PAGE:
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|Title:||Unique epitopes recognized by antibodies induced in chikungunya virus-infected non-human primates: Implications for the study of immunopathology and vaccine development||Authors:||Kam Y.-W.
Le Grand R.
enzyme linked immunosorbent assay
Disease Models, Animal
|Issue Date:||2014||Publisher:||Public Library of Science||Citation:||Kam Y.-W., Lee W.W.L., Simarmata D., Le Grand R., Tolou H., Merits A., Roques P., Ng L.F.P. (2014). Unique epitopes recognized by antibodies induced in chikungunya virus-infected non-human primates: Implications for the study of immunopathology and vaccine development. PLoS ONE 9 (4) : e95647. ScholarBank@NUS Repository. https://doi.org/10.1371/journal.pone.0095647||Abstract:||Chikungunya virus (CHIKV) is an Alphavirus that causes chronic and incapacitating arthralgia in humans. Although patient cohort studies have shown the production of CHIKV specific antibodies, the fine specificity of the antibody response against CHIKV is not completely defined. The macaque model of CHIKV infection was established due to limitations of clinical specimens. More importantly, its close relation to humans will allow the study of chronic infection and further identify important CHIKV targets. In this study, serum samples from CHIKV-infected macaques collected at different time-points post infection were used to characterize the antibody production pattern and kinetics. Results revealed that anti-CHIKV antibodies were neutralizing and the E2 glycoprotein, Capsid, nsP1, nsP3 and nsP4 proteins were targets of the anti-CHIKV antibody response in macaques. Furthermore, linear B-cell epitopes recognized by these anti-CHIKV antibodies were identified, and mapped to their structural localization. This characterizes the specificity of anti-CHIKV antibody response in macaques and further demonstrates the importance of the different regions in CHIKV-encoded proteins in the adaptive immune response. Information from this study provides critical knowledge that will aid in the understanding of CHIKV infection and immunity, vaccine design, and pre-clinical efficacy studies. © 2014 Kam et al.||Source Title:||PLoS ONE||URI:||https://scholarbank.nus.edu.sg/handle/10635/165953||ISSN:||19326203||DOI:||10.1371/journal.pone.0095647|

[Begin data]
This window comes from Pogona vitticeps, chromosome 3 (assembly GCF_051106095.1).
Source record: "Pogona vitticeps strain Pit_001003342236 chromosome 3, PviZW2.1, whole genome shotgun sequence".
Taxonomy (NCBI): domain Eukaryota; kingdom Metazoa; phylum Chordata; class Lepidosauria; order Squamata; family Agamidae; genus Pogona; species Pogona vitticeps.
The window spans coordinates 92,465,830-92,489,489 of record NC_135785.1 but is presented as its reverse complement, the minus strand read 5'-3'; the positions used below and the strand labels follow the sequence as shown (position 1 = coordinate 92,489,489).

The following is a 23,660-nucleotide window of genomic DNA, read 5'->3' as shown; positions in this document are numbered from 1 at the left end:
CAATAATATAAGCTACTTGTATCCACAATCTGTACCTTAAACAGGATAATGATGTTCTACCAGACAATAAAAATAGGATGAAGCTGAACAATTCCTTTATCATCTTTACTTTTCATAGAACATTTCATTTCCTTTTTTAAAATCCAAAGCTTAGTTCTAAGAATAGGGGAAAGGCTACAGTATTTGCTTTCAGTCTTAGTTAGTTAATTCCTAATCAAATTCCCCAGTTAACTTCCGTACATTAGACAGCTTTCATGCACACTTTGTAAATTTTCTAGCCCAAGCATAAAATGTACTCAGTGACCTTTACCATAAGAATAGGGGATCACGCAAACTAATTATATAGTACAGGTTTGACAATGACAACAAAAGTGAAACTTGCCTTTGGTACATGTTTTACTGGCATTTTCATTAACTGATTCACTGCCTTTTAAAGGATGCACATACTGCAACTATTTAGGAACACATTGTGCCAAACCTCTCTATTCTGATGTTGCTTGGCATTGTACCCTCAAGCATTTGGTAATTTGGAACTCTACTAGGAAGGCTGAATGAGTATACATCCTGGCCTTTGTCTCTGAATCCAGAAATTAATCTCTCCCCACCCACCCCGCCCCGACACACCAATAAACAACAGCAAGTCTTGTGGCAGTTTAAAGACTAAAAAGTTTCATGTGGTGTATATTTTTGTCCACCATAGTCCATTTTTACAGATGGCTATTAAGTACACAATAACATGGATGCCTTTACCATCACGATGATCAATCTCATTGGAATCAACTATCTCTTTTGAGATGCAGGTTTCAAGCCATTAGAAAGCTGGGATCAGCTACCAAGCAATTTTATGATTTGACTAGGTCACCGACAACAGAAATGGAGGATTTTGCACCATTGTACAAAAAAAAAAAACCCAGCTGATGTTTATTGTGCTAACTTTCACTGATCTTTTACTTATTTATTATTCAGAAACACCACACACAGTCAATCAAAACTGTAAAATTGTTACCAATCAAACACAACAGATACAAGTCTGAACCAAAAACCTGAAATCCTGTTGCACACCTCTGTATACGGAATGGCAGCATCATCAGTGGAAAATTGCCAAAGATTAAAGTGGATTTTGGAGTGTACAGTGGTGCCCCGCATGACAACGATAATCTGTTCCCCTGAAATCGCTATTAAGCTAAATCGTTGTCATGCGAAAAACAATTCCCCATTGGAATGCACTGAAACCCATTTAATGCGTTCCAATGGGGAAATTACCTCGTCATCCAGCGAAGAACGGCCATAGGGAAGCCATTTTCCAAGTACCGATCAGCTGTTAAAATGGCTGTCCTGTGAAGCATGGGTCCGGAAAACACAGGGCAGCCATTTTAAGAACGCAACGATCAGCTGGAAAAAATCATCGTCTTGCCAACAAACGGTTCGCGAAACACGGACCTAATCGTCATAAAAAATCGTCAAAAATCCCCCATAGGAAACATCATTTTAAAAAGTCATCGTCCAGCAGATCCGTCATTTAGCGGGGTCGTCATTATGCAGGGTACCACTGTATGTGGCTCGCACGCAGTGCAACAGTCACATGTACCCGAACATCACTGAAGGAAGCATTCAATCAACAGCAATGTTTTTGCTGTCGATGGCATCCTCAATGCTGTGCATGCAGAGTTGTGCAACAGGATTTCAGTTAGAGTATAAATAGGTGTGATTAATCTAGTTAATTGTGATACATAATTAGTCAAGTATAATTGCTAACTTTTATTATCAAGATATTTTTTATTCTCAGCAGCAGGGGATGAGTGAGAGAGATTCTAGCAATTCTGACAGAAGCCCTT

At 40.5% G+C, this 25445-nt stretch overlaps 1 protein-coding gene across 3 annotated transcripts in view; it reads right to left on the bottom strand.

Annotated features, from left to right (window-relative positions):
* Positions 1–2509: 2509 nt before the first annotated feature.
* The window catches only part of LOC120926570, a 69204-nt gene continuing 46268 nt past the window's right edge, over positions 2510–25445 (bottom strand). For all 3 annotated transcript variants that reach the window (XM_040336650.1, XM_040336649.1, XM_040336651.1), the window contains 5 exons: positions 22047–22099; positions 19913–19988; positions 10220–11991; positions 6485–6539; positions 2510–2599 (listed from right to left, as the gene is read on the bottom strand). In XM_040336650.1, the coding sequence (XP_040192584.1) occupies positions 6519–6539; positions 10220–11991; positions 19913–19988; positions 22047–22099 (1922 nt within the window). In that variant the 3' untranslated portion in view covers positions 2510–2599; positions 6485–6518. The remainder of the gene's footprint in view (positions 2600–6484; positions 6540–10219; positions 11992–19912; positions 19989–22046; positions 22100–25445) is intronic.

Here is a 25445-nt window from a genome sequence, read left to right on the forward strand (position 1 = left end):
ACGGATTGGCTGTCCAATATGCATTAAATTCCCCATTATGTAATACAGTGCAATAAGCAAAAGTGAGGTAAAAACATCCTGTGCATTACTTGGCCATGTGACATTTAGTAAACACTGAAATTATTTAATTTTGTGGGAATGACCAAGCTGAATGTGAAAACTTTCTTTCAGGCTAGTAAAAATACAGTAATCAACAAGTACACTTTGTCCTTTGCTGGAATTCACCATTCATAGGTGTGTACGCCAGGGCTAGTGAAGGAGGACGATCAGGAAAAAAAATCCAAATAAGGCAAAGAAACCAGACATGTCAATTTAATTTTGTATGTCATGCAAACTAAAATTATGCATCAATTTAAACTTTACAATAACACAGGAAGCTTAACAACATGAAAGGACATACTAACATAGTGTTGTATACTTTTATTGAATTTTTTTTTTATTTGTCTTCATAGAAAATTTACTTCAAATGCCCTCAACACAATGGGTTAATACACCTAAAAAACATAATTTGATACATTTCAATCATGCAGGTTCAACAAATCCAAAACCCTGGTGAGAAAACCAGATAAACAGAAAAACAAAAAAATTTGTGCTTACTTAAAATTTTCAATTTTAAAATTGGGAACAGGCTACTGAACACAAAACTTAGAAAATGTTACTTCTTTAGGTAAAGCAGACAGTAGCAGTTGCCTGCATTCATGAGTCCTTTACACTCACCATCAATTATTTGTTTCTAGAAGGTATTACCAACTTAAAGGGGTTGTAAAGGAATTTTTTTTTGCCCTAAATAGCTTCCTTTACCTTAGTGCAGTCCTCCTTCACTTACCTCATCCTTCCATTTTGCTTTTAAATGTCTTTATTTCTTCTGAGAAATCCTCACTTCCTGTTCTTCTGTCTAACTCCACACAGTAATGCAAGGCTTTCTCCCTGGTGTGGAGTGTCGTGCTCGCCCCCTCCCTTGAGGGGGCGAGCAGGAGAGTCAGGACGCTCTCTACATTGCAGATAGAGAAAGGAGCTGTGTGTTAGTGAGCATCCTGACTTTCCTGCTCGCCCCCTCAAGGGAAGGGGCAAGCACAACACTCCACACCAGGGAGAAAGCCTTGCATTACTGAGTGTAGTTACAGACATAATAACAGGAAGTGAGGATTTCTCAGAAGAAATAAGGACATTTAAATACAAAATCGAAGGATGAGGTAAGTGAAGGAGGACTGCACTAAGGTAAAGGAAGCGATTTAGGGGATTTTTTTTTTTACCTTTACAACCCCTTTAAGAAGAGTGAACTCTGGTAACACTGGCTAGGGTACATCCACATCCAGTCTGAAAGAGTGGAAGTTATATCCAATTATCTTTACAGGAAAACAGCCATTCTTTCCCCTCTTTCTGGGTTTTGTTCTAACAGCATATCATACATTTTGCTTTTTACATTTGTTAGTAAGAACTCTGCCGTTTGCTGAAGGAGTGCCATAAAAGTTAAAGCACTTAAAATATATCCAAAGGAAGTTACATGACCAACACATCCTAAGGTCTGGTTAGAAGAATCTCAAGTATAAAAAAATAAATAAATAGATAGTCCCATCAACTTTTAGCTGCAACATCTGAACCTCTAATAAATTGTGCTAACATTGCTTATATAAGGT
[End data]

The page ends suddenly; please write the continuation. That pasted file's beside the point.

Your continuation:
|Appears in Collections:||Staff Publications|
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